Having the blues is a common problem. But dealing with that problem in a unique way that tells your story without relying on worn-out clichés is quite an accomplishment. Christone “Kingfish” Ingram is only 20, but the Clarksdale, Mississippi, native seems to have mastered that technique with his debut on Alligator Records.
Mentored by heavyweights including Buddy Guy, who appears on Kingfish on “Fresh Out,” and Keb’ Mo’, who plays and sings on multiple cuts, Ingram interprets Delta blues with a fresh approach that pulls it up out of the mud but still leaves the roots clinging to it.
James Brown and Parliament/Funkadelic alumnus Bootsy Collins also boosted Ingram’s career by sharing his YouTube videos, and Ingram has broadened his fan base by sharing bills with Robert Randolph and The Tedeschi Trucks Band.
Buddy Guy is a daunting accompanist for any young player to share a track with, but even with Guy taking on the vocals on “Fresh Out,” Ingram holds his own on the slow drag written by producer/drummer Tom Hambridge, chicken pickin’ then swapping stinging licks with Guy, leading off with a blistering solo Albert Collins would have been proud of before Guy jumps in and blows the joint up.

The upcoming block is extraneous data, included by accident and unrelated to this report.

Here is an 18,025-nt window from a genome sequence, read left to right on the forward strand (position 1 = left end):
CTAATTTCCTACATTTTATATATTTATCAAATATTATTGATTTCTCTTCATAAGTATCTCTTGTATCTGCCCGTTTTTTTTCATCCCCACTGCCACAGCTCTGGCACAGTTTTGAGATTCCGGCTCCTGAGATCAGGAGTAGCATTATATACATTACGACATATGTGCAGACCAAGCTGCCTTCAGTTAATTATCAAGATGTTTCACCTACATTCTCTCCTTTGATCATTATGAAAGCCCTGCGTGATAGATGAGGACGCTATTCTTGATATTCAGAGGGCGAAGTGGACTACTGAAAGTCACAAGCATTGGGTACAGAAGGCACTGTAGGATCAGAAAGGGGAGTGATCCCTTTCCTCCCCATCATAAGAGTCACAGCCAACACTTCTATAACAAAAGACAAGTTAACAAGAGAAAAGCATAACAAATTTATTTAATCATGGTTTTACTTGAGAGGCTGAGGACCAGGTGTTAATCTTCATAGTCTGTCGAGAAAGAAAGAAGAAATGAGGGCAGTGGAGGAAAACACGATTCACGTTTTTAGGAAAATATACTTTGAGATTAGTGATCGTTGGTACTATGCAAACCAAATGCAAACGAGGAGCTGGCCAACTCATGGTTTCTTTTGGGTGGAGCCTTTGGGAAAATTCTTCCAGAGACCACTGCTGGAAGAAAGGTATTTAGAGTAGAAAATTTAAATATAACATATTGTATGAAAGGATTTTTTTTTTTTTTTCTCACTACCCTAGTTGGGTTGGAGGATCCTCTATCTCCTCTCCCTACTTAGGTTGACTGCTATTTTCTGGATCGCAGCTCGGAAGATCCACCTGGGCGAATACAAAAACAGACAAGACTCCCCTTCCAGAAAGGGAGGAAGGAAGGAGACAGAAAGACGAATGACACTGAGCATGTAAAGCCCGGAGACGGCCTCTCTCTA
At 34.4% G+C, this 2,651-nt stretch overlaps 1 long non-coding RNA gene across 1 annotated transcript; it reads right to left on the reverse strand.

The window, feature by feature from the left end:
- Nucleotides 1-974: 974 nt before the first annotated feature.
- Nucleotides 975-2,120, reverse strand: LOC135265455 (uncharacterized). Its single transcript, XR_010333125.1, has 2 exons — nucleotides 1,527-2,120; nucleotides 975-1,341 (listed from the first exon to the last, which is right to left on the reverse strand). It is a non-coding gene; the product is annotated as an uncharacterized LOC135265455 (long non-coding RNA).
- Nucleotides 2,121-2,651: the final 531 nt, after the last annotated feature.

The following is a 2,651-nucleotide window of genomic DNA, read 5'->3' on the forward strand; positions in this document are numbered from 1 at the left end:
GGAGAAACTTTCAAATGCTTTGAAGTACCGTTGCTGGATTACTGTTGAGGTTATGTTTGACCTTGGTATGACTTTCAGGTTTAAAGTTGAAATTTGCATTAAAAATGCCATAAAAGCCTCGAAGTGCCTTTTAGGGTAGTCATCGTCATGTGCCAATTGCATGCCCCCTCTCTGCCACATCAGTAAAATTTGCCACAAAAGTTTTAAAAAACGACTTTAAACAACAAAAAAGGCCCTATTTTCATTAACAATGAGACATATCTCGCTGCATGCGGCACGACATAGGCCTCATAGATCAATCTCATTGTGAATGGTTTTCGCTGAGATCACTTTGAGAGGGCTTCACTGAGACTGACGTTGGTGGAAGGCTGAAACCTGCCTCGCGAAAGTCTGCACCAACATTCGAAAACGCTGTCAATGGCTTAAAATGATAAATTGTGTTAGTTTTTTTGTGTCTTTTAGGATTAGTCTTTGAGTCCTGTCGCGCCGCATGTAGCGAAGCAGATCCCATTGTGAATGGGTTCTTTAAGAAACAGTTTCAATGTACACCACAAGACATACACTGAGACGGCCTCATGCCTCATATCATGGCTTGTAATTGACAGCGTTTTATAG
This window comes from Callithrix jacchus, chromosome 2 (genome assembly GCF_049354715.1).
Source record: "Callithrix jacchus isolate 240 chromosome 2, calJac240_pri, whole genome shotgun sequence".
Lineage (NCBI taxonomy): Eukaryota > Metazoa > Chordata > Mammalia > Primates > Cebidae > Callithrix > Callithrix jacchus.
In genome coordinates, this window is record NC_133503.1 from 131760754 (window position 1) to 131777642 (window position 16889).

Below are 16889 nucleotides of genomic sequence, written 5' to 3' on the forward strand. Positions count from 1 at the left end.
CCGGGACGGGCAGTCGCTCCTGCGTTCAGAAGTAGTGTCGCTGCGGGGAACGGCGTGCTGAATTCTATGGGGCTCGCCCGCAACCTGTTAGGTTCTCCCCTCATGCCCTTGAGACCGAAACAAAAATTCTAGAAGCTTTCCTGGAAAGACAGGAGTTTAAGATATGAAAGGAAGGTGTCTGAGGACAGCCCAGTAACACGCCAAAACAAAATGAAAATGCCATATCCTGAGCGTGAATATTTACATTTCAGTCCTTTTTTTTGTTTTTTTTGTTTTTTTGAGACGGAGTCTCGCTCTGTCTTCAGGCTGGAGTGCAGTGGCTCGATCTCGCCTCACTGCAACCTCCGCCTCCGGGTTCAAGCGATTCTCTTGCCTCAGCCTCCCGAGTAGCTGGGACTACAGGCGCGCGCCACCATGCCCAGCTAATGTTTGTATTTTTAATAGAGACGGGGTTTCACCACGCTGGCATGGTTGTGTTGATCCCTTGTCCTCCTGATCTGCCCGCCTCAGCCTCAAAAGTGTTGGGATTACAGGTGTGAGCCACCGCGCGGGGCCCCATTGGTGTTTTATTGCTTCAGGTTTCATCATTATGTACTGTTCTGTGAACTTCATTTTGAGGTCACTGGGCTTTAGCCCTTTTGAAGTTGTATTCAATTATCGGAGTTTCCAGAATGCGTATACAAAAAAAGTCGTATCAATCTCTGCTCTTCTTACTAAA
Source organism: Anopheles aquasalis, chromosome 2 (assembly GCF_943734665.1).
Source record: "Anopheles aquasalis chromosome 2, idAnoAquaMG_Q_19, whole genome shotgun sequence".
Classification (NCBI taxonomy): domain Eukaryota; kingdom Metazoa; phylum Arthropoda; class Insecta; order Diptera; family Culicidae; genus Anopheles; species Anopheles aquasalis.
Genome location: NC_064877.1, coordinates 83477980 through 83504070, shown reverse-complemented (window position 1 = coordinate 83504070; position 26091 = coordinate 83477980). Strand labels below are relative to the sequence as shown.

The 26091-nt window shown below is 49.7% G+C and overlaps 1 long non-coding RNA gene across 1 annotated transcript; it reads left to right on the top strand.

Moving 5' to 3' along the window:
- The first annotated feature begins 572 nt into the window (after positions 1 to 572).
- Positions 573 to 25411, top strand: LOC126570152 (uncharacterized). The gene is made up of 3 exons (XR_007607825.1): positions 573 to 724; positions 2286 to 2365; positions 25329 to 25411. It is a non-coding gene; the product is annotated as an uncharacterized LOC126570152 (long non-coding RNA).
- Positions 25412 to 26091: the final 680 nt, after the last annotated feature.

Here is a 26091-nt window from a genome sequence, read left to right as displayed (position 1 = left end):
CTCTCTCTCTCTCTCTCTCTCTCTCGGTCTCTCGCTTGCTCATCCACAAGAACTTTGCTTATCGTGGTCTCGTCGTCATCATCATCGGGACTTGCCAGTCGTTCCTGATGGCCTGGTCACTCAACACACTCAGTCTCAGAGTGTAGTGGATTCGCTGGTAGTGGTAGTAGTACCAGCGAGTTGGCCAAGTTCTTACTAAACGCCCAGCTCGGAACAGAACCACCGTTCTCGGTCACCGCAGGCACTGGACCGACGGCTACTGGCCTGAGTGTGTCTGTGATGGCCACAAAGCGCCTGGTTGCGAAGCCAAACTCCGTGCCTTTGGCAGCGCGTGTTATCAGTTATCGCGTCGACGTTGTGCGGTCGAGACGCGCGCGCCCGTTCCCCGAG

“It Ain’t Right,” co-written by Hambridge and Ingram, is a rattly rocker that shows off Ingram’s shredding skills, once again getting a frosty Collins sound with all the power and glory of a seasoned performer three times his age.
The Kingfish mellows out on “Been Here Before,” a reaffirmation of his belief that he’s an old soul: “Some days I feel so different / It’s like I don’t fit in / Some kids like the greatest hits / But I dig Guitar Slim,” Ingram proclaims. He admits he’s not quite sure of the containers his previous appearances might have been encased in: “I might have been a rooster / Might have been a goat / Might have been the king of the jungle a long time ago / All I know is blessings follow me where ever I go.”
Even when he shares vocals and guitar duties with Keb’ Mo’ on “Listen,” he makes his presence known with Allman-esque guitar figures and his soulful call and response with Mo’.
Ingram shows off his vocal versatility on the torchy “That’s Fine By Me,” softly crooning while he lays down some B.B. licks behind his mellow delivery.
It’s a stunning debut from a young bluesman with an ancient soul and a large presence in the here- and-now.